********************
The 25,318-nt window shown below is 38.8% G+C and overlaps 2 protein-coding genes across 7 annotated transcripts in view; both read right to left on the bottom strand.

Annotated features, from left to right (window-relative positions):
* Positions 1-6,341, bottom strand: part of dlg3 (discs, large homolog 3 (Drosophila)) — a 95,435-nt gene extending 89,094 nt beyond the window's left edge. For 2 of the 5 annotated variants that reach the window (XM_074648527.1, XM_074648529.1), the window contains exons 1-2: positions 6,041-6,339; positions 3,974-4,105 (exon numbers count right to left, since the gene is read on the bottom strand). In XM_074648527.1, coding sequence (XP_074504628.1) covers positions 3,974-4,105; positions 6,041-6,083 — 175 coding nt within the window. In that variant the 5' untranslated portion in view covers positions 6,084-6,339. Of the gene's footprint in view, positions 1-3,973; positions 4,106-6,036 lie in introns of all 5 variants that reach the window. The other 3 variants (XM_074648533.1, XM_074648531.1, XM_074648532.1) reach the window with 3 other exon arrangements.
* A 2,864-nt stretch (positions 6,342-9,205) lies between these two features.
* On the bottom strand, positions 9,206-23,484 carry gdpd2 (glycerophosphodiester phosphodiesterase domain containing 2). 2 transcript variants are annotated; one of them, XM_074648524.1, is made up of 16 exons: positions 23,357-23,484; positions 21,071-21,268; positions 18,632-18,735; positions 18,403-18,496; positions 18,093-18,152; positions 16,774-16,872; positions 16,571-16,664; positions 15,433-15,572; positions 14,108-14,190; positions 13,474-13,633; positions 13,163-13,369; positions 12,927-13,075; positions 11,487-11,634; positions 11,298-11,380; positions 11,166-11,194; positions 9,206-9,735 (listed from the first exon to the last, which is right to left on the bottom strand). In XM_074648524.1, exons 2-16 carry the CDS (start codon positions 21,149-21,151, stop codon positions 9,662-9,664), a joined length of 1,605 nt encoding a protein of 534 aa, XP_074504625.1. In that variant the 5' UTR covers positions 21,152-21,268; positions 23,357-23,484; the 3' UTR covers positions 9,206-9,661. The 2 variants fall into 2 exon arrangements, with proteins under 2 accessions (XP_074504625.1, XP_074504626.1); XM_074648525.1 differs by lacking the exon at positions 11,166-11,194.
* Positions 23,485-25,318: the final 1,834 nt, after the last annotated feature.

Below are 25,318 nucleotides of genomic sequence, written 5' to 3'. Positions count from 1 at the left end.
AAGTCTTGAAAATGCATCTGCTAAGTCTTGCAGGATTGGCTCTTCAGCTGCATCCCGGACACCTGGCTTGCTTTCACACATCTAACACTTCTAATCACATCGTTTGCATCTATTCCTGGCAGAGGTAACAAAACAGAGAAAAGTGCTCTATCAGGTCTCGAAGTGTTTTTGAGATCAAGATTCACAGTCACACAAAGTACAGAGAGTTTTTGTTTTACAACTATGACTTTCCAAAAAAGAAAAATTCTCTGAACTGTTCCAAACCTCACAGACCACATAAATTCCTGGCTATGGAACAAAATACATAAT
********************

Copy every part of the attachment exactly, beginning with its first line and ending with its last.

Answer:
The 25,318-nt window shown below is 38.8% G+C and overlaps 2 protein-coding genes across 7 annotated transcripts in view; both read right to left on the bottom strand.

Annotated features, from left to right (window-relative positions):
* Positions 1-6,341, bottom strand: part of dlg3 (discs, large homolog 3 (Drosophila)) — a 95,435-nt gene extending 89,094 nt beyond the window's left edge. For 2 of the 5 annotated variants that reach the window (XM_074648527.1, XM_074648529.1), the window contains exons 1-2: positions 6,041-6,339; positions 3,974-4,105 (exon numbers count right to left, since the gene is read on the bottom strand). In XM_074648527.1, coding sequence (XP_074504628.1) covers positions 3,974-4,105; positions 6,041-6,083 — 175 coding nt within the window. In that variant the 5' untranslated portion in view covers positions 6,084-6,339. Of the gene's footprint in view, positions 1-3,973; positions 4,106-6,036 lie in introns of all 5 variants that reach the window. The other 3 variants (XM_074648533.1, XM_074648531.1, XM_074648532.1) reach the window with 3 other exon arrangements.
* A 2,864-nt stretch (positions 6,342-9,205) lies between these two features.
* On the bottom strand, positions 9,206-23,484 carry gdpd2 (glycerophosphodiester phosphodiesterase domain containing 2). 2 transcript variants are annotated; one of them, XM_074648524.1, is made up of 16 exons: positions 23,357-23,484; positions 21,071-21,268; positions 18,632-18,735; positions 18,403-18,496; positions 18,093-18,152; positions 16,774-16,872; positions 16,571-16,664; positions 15,433-15,572; positions 14,108-14,190; positions 13,474-13,633; positions 13,163-13,369; positions 12,927-13,075; positions 11,487-11,634; positions 11,298-11,380; positions 11,166-11,194; positions 9,206-9,735 (listed from the first exon to the last, which is right to left on the bottom strand). In XM_074648524.1, exons 2-16 carry the CDS (start codon positions 21,149-21,151, stop codon positions 9,662-9,664), a joined length of 1,605 nt encoding a protein of 534 aa, XP_074504625.1. In that variant the 5' UTR covers positions 21,152-21,268; positions 23,357-23,484; the 3' UTR covers positions 9,206-9,661. The 2 variants fall into 2 exon arrangements, with proteins under 2 accessions (XP_074504625.1, XP_074504626.1); XM_074648525.1 differs by lacking the exon at positions 11,166-11,194.
* Positions 23,485-25,318: the final 1,834 nt, after the last annotated feature.

Below are 25,318 nucleotides of genomic sequence, written 5' to 3'. Positions count from 1 at the left end.
AAGTCTTGAAAATGCATCTGCTAAGTCTTGCAGGATTGGCTCTTCAGCTGCATCCCGGACACCTGGCTTGCTTTCACACATCTAACACTTCTAATCACATCGTTTGCATCTATTCCTGGCAGAGGTAACAAAACAGAGAAAAGTGCTCTATCAGGTCTCGAAGTGTTTTTGAGATCAAGATTCACAGTCACACAAAGTACAGAGAGTTTTTGTTTTACAACTATGACTTTCCAAAAAAGAAAAATTCTCTGAACTGTTCCAAACCTCACAGACCACATAAATTCCTGGCTATGGAACAAAATACATAAT